According to Garcia-Villari, many lenders have reasonable interest rates and repayment terms, as well as quick turnarounds from approval to funding. However, business owners should shop around and be vigilant of predatory lenders.

"Be sure that you know what you're signing up for before you agree to any loans or lines of credit," she advised.

Additionally, business owners should reach out to their payment processor to discuss a potential increase in transaction volume or negotiate a higher credit limit, if necessary. Most small businesses have credit processing limits written into their merchant account contracts, according to Geoffrey Scott, associate marketing manager at Taroko.

"While seasonal fluctuations are taken into account, to an extent, by your processor, a huge spike could potentially freeze your ability to process credit cards during the busiest time of the year," Scott said. "The onus is on you to begin this process. Don't expect them to bestow any early holiday gifts without prompting." 

3. Review and upgrade technology.

You need to make sure your technology is ready and able to handle the onslaught of online holiday shoppers, particularly this year. You don't want to lose potential customers because your website is down or you can't process credit card orders. This means taking the time earlier in the year to upgrade security software, test checkout and payment processes, check the usability of search functions, and make sure your website is user-friendly and able to handle an increase in traffic.

Make sure your website is equipped to handle large volumes of shoppers, especially if your website is unaccustomed to high-volume traffic. Run tests before big shopping days, and have plans for what to do if you experience downtime or crashes.

4. Embrace omnichannel customer experiences.

One of the most prominent trends affecting holiday sales is omnichannel retailing, which is defined as an integrated sales approach that creates a seamless shopping experience for consumers regardless of whether they are shopping from a desktop, mobile device or store. For example, these customers may buy online but pick up the item in the store, or they may use a smartphone app to compare prices and then make a purchase through a company's website.

Omnichannel shoppers are more likely to return to make additional purchases and to recommend brands to family and friends, so you'll want to not only increase contact with these customers but also boost the value of that contact.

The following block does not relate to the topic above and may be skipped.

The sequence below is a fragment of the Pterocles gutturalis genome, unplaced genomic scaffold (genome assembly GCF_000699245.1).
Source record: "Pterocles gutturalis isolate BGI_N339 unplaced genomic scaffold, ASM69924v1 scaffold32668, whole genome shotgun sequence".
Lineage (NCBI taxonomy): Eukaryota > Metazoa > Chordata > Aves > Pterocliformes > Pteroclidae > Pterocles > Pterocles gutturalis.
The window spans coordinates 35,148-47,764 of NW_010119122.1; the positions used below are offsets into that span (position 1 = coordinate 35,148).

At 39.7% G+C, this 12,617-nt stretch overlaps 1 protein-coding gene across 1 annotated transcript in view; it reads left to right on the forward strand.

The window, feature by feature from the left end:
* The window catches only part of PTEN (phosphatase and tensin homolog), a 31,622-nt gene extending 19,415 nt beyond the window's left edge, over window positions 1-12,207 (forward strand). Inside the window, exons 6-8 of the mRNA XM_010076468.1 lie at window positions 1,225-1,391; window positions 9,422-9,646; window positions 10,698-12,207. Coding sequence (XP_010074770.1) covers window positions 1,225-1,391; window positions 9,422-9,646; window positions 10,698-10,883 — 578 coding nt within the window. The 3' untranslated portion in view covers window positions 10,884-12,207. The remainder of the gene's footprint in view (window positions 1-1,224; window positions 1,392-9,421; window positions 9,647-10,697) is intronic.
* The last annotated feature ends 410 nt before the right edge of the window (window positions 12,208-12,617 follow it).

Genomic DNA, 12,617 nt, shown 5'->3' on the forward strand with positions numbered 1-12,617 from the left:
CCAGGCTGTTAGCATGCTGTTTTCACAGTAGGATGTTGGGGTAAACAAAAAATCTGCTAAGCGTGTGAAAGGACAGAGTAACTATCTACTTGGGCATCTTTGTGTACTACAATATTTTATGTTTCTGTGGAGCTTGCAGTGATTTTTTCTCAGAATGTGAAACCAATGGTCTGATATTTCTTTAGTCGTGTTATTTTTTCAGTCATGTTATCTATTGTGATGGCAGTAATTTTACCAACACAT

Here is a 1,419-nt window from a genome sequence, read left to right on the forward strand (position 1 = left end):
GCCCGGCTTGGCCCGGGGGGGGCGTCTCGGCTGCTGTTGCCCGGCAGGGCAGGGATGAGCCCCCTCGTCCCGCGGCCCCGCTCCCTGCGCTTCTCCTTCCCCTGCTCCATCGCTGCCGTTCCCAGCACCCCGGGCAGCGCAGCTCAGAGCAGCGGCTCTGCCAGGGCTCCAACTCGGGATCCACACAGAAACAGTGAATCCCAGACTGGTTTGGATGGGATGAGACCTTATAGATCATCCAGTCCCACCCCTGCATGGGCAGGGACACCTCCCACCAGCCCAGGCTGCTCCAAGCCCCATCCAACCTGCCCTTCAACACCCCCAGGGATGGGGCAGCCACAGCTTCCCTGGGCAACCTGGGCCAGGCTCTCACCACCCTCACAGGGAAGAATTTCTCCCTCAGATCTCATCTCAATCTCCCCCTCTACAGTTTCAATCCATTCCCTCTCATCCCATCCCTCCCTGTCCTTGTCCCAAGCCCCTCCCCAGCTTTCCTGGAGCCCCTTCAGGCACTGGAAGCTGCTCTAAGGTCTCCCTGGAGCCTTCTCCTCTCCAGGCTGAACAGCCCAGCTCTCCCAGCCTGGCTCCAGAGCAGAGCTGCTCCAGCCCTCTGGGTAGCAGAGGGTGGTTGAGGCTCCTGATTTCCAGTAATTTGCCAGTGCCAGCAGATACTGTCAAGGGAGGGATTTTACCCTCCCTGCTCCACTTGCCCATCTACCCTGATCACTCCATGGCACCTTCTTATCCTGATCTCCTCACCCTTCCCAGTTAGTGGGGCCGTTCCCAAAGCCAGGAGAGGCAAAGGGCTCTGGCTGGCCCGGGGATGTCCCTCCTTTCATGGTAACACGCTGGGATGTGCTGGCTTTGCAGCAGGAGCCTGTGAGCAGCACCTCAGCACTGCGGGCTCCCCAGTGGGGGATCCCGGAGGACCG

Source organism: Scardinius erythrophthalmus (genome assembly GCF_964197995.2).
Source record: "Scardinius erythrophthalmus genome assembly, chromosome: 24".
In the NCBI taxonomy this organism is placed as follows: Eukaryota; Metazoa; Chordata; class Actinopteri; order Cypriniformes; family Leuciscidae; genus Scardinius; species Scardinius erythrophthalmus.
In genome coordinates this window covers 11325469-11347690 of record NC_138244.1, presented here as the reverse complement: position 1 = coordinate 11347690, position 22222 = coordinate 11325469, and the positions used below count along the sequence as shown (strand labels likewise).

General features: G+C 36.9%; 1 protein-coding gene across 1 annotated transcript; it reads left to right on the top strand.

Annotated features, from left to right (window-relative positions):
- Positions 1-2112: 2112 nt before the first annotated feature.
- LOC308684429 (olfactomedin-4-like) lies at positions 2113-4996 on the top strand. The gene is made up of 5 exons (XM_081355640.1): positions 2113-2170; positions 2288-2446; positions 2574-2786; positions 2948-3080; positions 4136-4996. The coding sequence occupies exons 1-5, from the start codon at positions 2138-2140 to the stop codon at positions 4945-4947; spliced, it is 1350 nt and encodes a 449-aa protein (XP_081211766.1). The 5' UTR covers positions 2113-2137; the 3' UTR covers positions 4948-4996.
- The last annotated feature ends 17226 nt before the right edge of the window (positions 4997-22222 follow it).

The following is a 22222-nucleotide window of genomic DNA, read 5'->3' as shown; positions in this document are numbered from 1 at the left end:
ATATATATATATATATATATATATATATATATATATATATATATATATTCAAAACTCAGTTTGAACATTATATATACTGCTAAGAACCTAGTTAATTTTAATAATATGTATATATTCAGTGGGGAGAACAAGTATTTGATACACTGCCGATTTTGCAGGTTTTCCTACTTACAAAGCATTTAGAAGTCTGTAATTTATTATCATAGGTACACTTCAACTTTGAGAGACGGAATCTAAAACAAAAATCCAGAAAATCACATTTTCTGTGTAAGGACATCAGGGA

One way businesses can be responsive to omnichannel shoppers is by honoring online coupons and in-store deals interchangeably.

"Make sure that all of [your holiday deals] are scannable for your in-store sales," said Mike Catania, CTO and founder of PromotionCode.org.

5. Stock up on holiday inventory. 

There is nothing worse than running out of the must-have gift and having to turn away a new customer. To avoid this scenario, make sure that your online store is fully stocked and that you have plenty of your bestsellers readily available. 

"Stock up on your most popular items, the latest trends in your industry and specially branded or crafted gifts that make your merchandise stand out," Garcia-Villari said. "Talk to vendors and see if you can get discounts for buying in larger quantities or extended payment terms." [Read related article: 10 Essential Tips for Effective Inventory Management]

6. Cultivate online sales.

Focusing on online sales as part of your marketing plan is imperative for all small businesses that are looking to maintain regular sales numbers and see holiday success this year. Although the shift to mostly online shopping has been steady over the past several months, don't fret if you don't have time to get your entire inventory online before the holiday rush.

"Make a small selection of what you feel will be hot this holiday season, and offer those items up for online purchase and shipping to the customer's front door," said Christopher Mohs, vice president of strategy and operations at Cora+Krist.